I then looked up the reviews by The New York Times and Roger Ebert, which failed to mention this scene. But the Times and Ebert aren’t the cutting edge any more, if they ever were. There’s a cultural phenomenon here – a transcendent moment that will live on in clips and stills and the popular memory, long after the rest of Frida has passed into oblivion.

Bare Facts

I think Poland is right that there’s a certain aesthetic perfection to the moment. It’s the last thing you expect at that point in the movie: the plaster cast comes off, and if you were thinking about it at all you’d assume the camera would pan up to her relieved face or something like that, but it stays in place, and there they are. It’s a very effective surprise moment. As are the moments in horror movies when someone leaps from behind the door and you jump out of your seat. And, by the way, there’s a certain aesthetic perfection to the outfit the girls wear at Hooters too. And I know (as I’m sure we all do) a guy who buys Playboy because the pictures are like “art.”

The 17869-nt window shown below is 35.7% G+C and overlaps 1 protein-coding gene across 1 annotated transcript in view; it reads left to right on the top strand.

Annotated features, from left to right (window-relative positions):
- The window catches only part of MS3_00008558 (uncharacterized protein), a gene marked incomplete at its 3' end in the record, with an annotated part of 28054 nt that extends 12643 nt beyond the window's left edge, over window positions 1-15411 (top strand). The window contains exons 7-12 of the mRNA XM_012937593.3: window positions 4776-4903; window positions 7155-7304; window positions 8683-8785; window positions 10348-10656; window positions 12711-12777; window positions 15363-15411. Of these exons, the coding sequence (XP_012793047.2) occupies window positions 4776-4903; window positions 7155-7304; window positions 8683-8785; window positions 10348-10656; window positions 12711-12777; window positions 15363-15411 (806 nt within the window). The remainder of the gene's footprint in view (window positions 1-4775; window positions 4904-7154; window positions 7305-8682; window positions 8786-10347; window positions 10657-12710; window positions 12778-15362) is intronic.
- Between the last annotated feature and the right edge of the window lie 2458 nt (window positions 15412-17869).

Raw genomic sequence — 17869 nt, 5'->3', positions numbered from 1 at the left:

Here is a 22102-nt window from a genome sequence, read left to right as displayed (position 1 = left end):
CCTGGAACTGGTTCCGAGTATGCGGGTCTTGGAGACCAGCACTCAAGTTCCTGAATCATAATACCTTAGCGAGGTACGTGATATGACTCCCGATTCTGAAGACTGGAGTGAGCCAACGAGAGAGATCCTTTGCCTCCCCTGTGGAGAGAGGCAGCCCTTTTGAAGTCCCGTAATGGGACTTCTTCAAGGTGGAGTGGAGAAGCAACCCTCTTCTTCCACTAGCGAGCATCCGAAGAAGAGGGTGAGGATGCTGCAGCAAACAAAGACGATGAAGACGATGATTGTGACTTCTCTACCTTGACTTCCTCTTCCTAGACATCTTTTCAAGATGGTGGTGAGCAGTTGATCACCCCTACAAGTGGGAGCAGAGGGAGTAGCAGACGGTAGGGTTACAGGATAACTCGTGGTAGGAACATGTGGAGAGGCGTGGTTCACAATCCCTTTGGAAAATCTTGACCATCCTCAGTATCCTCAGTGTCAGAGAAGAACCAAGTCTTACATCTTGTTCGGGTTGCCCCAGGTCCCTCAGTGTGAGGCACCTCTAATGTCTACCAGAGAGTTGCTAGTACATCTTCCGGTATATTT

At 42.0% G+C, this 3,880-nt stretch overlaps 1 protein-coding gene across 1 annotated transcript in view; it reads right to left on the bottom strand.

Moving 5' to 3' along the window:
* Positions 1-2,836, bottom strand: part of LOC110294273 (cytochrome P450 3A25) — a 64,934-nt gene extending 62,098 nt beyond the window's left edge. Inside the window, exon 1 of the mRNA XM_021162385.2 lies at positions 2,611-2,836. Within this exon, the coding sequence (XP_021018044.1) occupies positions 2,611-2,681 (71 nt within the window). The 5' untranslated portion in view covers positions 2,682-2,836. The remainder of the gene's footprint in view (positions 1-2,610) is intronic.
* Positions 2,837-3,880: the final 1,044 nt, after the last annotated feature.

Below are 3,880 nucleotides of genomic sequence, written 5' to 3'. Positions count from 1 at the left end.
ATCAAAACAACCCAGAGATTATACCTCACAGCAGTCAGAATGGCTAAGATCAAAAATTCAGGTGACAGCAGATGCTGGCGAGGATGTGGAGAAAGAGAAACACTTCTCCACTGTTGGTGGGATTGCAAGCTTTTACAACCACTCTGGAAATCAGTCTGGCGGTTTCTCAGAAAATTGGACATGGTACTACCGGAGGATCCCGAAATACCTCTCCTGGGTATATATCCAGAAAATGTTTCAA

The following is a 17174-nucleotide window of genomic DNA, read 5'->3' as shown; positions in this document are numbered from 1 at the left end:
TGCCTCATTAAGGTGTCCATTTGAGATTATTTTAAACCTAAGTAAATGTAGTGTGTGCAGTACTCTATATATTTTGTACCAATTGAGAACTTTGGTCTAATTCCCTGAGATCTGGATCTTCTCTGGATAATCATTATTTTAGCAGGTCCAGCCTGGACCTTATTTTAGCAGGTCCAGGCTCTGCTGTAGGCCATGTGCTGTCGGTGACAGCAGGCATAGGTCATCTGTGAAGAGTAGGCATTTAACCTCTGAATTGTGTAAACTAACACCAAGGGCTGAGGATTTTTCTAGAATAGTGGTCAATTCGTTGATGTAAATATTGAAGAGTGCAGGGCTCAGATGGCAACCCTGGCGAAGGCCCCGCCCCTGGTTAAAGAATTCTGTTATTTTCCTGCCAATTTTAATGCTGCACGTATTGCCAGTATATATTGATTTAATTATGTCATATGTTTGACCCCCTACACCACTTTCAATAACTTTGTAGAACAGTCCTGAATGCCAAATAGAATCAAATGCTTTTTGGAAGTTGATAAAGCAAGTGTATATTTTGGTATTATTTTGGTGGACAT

The fact of director Taymor being a woman, and a very astute one, strengthens the odds that there is indeed an aesthetic calculation to the scene (although to the extent you can figure out what that calculation is, it doesn’t seem to belong in this particular movie). But that’s obviously secondary to the lowlife rutting beast appeal. Surprise eroticism carries ten times the charge of the scene that everyone’s waiting for. They deluged the world in publicity about Halle Berry’s topless scene in Swordfish, and then the moment was so matter-of-fact and lackadaisical that the world just yawned. Much the same goes for Katie Holmes in The Gift. I’ve always been convinced that Teri Hatcher’s career went into immediate decline after her topless scene in Heaven’s Prisoners. She was famously the most downloaded woman on the planet, then she threw the mystique away.

On the other hand, Meryl Streep’s brief flash in Silkwood is probably the main thing that endures about the film. And although we’re talking a different part of the anatomy here, Julianne Moore’s half-nude scene in Short Cuts still gets written about more than anything else she’s ever done.